This particular insignia consists of six sections of achievement, as listed below, and when all have been earned the completed crest has the Scout emblem in the centre.

Spirituality - The golden thread that runs through all of our Section programs and is one of the elements in our Mission Statement. A one evening workship assists us in making sure the golden thread is there.

How to talk so kids will listen and listen so kids will talk. - A means of developing greater confidence and self-esteem in our youth and to better handle those awkward situations in communication that will occur from time to time. This workship consists of three 3 ½ hour sessions.

Cultural Awareness - Canada is home to people from all around the world. Scouting has developed - with the input of numerous new Canadians - a program to assist us in understanding the cultures and needs of the many communities that make up our greater Scouting family. This is a one evening workshop.

Scout Craft - The outdoor camping skills so very essential to Scouting. The skills learned on this week-end course will help us when we go camping as well as at our regular meetings.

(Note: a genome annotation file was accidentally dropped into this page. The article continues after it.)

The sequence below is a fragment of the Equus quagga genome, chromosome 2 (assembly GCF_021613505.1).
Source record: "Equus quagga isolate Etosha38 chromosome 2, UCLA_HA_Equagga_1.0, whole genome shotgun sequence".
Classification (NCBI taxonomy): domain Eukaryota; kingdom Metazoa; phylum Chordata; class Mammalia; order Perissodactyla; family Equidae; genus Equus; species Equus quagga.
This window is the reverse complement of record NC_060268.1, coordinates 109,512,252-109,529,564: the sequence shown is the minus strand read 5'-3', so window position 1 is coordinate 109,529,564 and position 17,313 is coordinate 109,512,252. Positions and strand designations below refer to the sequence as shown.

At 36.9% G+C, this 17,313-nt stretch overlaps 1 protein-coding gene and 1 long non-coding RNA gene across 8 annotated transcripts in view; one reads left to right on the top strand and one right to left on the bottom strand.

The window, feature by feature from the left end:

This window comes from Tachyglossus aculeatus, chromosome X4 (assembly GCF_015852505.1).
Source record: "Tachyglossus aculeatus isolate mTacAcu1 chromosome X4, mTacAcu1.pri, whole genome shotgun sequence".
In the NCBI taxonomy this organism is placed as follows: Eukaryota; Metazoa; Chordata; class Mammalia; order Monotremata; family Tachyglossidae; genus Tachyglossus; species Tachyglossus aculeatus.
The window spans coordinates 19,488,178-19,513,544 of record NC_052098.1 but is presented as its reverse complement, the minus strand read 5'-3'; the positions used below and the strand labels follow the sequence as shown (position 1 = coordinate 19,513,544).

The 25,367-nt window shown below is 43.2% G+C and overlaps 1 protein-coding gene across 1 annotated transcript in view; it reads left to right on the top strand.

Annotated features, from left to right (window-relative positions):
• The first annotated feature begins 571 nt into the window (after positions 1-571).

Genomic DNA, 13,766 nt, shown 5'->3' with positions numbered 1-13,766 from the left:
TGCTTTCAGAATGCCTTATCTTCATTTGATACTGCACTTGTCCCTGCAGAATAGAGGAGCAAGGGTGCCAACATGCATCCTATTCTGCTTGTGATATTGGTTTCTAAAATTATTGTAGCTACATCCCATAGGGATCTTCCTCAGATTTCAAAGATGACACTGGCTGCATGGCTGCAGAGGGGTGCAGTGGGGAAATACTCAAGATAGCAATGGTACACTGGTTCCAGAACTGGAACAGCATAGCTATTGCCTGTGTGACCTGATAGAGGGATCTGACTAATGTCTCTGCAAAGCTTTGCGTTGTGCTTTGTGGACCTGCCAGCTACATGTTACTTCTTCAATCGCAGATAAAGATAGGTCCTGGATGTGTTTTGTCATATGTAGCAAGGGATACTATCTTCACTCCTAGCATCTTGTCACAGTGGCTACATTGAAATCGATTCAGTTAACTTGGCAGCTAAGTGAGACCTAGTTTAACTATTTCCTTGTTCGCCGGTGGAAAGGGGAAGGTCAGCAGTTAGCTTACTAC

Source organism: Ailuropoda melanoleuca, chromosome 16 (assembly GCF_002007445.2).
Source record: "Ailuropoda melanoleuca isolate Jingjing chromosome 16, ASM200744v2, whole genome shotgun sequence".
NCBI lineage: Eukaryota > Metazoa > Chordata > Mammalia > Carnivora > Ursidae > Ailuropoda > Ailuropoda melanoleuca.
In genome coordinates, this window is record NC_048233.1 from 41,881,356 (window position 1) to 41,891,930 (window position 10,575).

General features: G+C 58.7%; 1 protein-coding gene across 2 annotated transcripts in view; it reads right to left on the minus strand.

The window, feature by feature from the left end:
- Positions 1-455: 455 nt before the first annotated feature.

First Aid - St. Johns or Red Cross courses enable us to better serve our youth, particularly in camping, but also at any time of infury or illness. Obtain an up-to-date card of successful completion of one of the above courses and this section of the badge will be awarded to you.

Project wild - This is a one day course on how to best use the outdoors as an aid to learning and to assist us in developing interesting programs.

The Scouter Achievement Badge in comjunction with Part I and Part II wood Badge Training, is the measure of a well trained Leader in all aspects of Scouting.

We hope to see many Scouter Achievement Badges on campfire blankets, jackets or wherever we keep our collection.

Further information is available by contacting Jenevie Austin at 490-6364, extension 237; Training Dpartment at Scout Office.

Top of Page

Along The Training Track

What is a Wood Badge Part I? What is Gilwell? So often these questions arise from new Leaders. Let me try and answer those questions.

About 1918, Lord Baden-Powell, the founder of Scouting decided that he wanted to recognize Leaders who had taken and achieved a level of leadership proficiency. He took beads from a necklace that Dinizulu had given him, added an old bootlace and created the Wood Badge. In addition, Wood Badge consists of a distinctive neckerchief with the McLaren tartan on the apex and a parchment certificate. The training that B-P started has today developed into leadership training that is recognized world wide as an achievement of leadership skills.